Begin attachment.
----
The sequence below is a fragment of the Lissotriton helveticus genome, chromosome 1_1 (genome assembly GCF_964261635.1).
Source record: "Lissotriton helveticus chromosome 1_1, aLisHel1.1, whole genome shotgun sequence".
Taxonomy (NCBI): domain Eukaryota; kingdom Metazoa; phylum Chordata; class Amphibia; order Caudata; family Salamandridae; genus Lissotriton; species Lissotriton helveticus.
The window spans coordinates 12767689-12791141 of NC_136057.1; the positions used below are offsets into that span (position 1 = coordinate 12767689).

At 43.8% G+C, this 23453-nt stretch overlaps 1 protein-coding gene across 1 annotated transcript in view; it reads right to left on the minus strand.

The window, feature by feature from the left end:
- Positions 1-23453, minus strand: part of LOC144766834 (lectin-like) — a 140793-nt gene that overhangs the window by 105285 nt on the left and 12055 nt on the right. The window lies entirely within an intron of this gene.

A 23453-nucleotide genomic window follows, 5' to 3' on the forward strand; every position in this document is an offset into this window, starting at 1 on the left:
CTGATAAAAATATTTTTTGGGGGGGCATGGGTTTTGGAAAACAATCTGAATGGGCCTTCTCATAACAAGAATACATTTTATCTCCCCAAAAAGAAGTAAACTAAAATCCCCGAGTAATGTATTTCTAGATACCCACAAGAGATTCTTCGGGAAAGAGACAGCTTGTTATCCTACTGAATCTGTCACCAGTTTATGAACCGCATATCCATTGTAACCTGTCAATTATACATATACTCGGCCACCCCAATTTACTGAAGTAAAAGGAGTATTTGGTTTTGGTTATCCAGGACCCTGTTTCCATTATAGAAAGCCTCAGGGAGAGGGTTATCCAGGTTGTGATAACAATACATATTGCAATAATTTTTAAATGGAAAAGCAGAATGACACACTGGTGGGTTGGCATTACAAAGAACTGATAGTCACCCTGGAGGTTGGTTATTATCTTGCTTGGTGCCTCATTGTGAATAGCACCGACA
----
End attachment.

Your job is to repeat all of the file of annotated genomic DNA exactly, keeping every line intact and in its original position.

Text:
The sequence below is a fragment of the Lissotriton helveticus genome, chromosome 1_1 (genome assembly GCF_964261635.1).
Source record: "Lissotriton helveticus chromosome 1_1, aLisHel1.1, whole genome shotgun sequence".
Taxonomy (NCBI): domain Eukaryota; kingdom Metazoa; phylum Chordata; class Amphibia; order Caudata; family Salamandridae; genus Lissotriton; species Lissotriton helveticus.
The window spans coordinates 12767689-12791141 of NC_136057.1; the positions used below are offsets into that span (position 1 = coordinate 12767689).

At 43.8% G+C, this 23453-nt stretch overlaps 1 protein-coding gene across 1 annotated transcript in view; it reads right to left on the minus strand.

The window, feature by feature from the left end:
- Positions 1-23453, minus strand: part of LOC144766834 (lectin-like) — a 140793-nt gene that overhangs the window by 105285 nt on the left and 12055 nt on the right. The window lies entirely within an intron of this gene.

A 23453-nucleotide genomic window follows, 5' to 3' on the forward strand; every position in this document is an offset into this window, starting at 1 on the left:
CTGATAAAAATATTTTTTGGGGGGGCATGGGTTTTGGAAAACAATCTGAATGGGCCTTCTCATAACAAGAATACATTTTATCTCCCCAAAAAGAAGTAAACTAAAATCCCCGAGTAATGTATTTCTAGATACCCACAAGAGATTCTTCGGGAAAGAGACAGCTTGTTATCCTACTGAATCTGTCACCAGTTTATGAACCGCATATCCATTGTAACCTGTCAATTATACATATACTCGGCCACCCCAATTTACTGAAGTAAAAGGAGTATTTGGTTTTGGTTATCCAGGACCCTGTTTCCATTATAGAAAGCCTCAGGGAGAGGGTTATCCAGGTTGTGATAACAATACATATTGCAATAATTTTTAAATGGAAAAGCAGAATGACACACTGGTGGGTTGGCATTACAAAGAACTGATAGTCACCCTGGAGGTTGGTTATTATCTTGCTTGGTGCCTCATTGTGAATAGCACCGACA